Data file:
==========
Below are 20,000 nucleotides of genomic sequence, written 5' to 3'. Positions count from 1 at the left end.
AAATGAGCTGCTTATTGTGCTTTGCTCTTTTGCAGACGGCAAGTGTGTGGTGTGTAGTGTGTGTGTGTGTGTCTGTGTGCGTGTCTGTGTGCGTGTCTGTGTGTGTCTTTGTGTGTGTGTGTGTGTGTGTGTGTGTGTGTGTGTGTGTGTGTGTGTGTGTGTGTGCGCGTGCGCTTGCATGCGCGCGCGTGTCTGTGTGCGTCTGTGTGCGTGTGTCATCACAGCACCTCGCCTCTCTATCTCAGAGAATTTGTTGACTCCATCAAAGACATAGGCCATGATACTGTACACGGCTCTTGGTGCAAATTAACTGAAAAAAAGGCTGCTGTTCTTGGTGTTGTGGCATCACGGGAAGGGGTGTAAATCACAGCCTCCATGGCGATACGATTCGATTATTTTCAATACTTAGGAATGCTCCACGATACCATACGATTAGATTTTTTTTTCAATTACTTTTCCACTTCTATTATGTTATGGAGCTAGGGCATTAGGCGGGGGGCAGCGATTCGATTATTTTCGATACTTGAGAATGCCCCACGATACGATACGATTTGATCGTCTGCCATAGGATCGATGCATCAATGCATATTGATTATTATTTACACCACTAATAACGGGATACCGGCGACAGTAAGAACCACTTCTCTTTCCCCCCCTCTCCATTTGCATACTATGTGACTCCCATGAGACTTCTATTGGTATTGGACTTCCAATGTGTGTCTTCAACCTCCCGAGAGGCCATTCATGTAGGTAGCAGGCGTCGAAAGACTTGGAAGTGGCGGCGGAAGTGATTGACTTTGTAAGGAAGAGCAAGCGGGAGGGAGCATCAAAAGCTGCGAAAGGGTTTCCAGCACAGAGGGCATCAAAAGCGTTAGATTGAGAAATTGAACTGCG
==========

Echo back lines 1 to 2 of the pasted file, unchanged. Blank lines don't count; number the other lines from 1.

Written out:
Below are 20,000 nucleotides of genomic sequence, written 5' to 3'. Positions count from 1 at the left end.
AAATGAGCTGCTTATTGTGCTTTGCTCTTTTGCAGACGGCAAGTGTGTGGTGTGTAGTGTGTGTGTGTGTGTCTGTGTGCGTGTCTGTGTGCGTGTCTGTGTGTGTCTTTGTGTGTGTGTGTGTGTGTGTGTGTGTGTGTGTGTGTGTGTGTGTGTGTGTGTGTGCGCGTGCGCTTGCATGCGCGCGCGTGTCTGTGTGCGTCTGTGTGCGTGTGTCATCACAGCACCTCGCCTCTCTATCTCAGAGAATTTGTTGACTCCATCAAAGACATAGGCCATGATACTGTACACGGCTCTTGGTGCAAATTAACTGAAAAAAAGGCTGCTGTTCTTGGTGTTGTGGCATCACGGGAAGGGGTGTAAATCACAGCCTCCATGGCGATACGATTCGATTATTTTCAATACTTAGGAATGCTCCACGATACCATACGATTAGATTTTTTTTTCAATTACTTTTCCACTTCTATTATGTTATGGAGCTAGGGCATTAGGCGGGGGGCAGCGATTCGATTATTTTCGATACTTGAGAATGCCCCACGATACGATACGATTTGATCGTCTGCCATAGGATCGATGCATCAATGCATATTGATTATTATTTACACCACTAATAACGGGATACCGGCGACAGTAAGAACCACTTCTCTTTCCCCCCCTCTCCATTTGCATACTATGTGACTCCCATGAGACTTCTATTGGTATTGGACTTCCAATGTGTGTCTTCAACCTCCCGAGAGGCCATTCATGTAGGTAGCAGGCGTCGAAAGACTTGGAAGTGGCGGCGGAAGTGATTGACTTTGTAAGGAAGAGCAAGCGGGAGGGAGCATCAAAAGCTGCGAAAGGGTTTCCAGCACAGAGGGCATCAAAAGCGTTAGATTGAGAAATTGAACTGCG